The recent completion of European certification of Rolls-Royce’s Trent XWB not only boosted Airbus’s efforts to fly its new A350XWB widebody in the first half of this year, it freed the UK-based engine maker to turn its attention to the Trent XWB-97 turbofan, designed to power the longer-range A350-1000 (the standard 84,000-pound-thrust Trent XWB powers the -800 and -900 versions).
AIN Air Transport Perspective » February 18, 2013
India’s fastest growing and most successful airline–budget carrier IndiGo–has become the first victim of an October ruling by the country’s aircraft acquisition committee governing the number and kind of aircraft imported by airlines to encourage regional connectivity to smaller towns. In November the committee, led by civil aviation minister Ajit Singh, cleared for import only five of the 16 Airbus A320-series aircraft Indigo wanted to acquire.
Miami, Florida-based Aeronautical Engineers (AEI) received the world’s first supplemental type certificate (STC) from the U.S. Federal Aviation Administration for the MD-80SF passenger-to-freighter conversion, the company announced last week. The STC allows for conversions of the passenger-configured MD-81, MD-82, MD-83 and MD-88, of which McDonnell Douglas built 779.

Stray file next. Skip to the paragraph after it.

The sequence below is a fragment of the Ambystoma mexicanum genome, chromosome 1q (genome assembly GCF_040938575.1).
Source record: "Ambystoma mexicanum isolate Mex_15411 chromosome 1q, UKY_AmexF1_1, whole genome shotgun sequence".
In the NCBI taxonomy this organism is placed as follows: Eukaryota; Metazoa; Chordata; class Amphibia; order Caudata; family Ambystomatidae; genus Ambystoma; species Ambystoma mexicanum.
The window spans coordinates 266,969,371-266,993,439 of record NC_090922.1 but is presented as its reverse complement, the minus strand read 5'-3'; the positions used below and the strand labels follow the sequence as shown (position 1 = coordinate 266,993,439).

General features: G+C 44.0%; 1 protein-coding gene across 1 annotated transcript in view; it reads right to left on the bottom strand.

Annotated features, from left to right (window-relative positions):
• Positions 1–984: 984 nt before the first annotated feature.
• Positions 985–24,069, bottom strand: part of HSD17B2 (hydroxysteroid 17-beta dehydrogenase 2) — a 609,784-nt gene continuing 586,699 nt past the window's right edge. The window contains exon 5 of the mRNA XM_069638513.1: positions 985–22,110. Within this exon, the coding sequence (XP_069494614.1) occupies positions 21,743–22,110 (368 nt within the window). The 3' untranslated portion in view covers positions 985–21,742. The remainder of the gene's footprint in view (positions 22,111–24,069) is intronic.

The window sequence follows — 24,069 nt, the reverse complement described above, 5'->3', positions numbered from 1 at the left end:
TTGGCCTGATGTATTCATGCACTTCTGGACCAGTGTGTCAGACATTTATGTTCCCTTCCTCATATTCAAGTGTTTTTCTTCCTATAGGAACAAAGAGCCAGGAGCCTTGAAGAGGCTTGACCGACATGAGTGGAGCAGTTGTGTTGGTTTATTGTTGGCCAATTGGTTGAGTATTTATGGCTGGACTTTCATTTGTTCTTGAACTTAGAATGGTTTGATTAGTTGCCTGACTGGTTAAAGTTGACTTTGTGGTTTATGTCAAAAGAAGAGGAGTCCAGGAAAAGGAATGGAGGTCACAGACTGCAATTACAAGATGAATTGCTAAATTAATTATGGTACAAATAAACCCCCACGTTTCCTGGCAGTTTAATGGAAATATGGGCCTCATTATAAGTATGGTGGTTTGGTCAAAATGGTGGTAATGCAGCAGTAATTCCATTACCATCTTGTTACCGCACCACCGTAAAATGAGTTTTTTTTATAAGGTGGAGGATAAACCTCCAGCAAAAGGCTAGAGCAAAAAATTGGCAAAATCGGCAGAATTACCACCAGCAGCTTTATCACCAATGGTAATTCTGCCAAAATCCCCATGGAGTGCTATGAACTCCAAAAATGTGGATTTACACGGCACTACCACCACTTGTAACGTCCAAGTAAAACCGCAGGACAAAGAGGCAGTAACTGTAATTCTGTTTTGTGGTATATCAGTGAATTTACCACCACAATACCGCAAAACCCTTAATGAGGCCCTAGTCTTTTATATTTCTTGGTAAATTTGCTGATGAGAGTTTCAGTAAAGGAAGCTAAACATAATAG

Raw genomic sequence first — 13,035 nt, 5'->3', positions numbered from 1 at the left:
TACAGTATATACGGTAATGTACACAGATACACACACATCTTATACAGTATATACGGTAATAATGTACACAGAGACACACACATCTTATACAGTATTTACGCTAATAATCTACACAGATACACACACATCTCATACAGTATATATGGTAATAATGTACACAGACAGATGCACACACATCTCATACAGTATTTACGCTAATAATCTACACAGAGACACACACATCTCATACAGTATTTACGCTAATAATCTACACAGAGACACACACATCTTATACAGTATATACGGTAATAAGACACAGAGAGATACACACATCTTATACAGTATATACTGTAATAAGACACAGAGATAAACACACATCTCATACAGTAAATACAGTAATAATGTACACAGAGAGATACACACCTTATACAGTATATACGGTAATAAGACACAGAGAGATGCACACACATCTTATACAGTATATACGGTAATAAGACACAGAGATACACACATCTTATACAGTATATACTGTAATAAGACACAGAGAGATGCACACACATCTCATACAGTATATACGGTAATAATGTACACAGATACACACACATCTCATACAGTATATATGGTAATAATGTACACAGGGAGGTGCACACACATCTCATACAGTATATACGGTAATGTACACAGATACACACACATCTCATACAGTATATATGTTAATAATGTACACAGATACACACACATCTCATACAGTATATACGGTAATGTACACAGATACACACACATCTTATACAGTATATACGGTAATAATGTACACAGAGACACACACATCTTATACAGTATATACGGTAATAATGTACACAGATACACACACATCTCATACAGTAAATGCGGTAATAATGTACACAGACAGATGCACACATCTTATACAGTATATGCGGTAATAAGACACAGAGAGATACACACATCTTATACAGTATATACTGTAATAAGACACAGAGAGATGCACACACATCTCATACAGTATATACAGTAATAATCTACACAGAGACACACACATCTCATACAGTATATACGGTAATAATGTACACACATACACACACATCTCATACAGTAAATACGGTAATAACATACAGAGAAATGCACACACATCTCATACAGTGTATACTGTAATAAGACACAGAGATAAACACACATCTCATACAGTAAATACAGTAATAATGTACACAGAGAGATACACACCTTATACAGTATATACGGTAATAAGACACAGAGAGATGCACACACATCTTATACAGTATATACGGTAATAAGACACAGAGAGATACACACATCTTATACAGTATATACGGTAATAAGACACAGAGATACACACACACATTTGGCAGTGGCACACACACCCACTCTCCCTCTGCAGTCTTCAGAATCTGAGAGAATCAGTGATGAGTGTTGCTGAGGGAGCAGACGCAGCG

Airlines and the organization representing Europe’s air navigation service providers (ANSPs) agree that the continent must modernize and streamline its ATC system. But two decades into the pursuit of a smoothly functioning Single European Sky, “there has not been as much progress” as airlines need to remain strong, said Tony Tyler, director general and CEO of the International Air Transport Association (IATA).
The proposed merger of American Airlines and US Airways will no doubt undergo close scrutiny by antitrust regulators and face particularly vigorous opposition from consumer advocacy groups. Even supporters concede that the effort toward creating the largest airline in the world will face obstacles.